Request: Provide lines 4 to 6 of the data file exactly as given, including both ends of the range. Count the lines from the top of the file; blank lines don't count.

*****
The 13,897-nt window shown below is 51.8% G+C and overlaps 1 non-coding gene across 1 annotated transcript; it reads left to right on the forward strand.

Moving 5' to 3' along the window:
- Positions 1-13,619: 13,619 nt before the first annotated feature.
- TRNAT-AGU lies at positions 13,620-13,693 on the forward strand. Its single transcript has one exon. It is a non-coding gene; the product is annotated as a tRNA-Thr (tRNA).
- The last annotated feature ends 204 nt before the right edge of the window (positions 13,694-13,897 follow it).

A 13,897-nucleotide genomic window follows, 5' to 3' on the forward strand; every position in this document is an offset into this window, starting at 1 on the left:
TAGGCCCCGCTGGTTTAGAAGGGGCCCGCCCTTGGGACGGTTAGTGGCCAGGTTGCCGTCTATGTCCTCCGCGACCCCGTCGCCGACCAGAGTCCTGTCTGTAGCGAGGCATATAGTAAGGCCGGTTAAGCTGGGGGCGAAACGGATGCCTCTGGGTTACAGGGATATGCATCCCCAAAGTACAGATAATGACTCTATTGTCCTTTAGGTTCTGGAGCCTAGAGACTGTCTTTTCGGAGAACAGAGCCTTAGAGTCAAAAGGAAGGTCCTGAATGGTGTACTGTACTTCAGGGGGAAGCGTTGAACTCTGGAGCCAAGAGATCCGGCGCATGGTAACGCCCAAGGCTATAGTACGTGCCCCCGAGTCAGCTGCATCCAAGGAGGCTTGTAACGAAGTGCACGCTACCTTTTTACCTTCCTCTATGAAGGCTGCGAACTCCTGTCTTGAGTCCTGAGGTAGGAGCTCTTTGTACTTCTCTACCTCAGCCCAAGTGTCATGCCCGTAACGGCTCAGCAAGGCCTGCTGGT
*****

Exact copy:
- TRNAT-AGU lies at positions 13,620-13,693 on the forward strand. Its single transcript has one exon. It is a non-coding gene; the product is annotated as a tRNA-Thr (tRNA).
- The last annotated feature ends 204 nt before the right edge of the window (positions 13,694-13,897 follow it).

A 13,897-nucleotide genomic window follows, 5' to 3' on the forward strand; every position in this document is an offset into this window, starting at 1 on the left: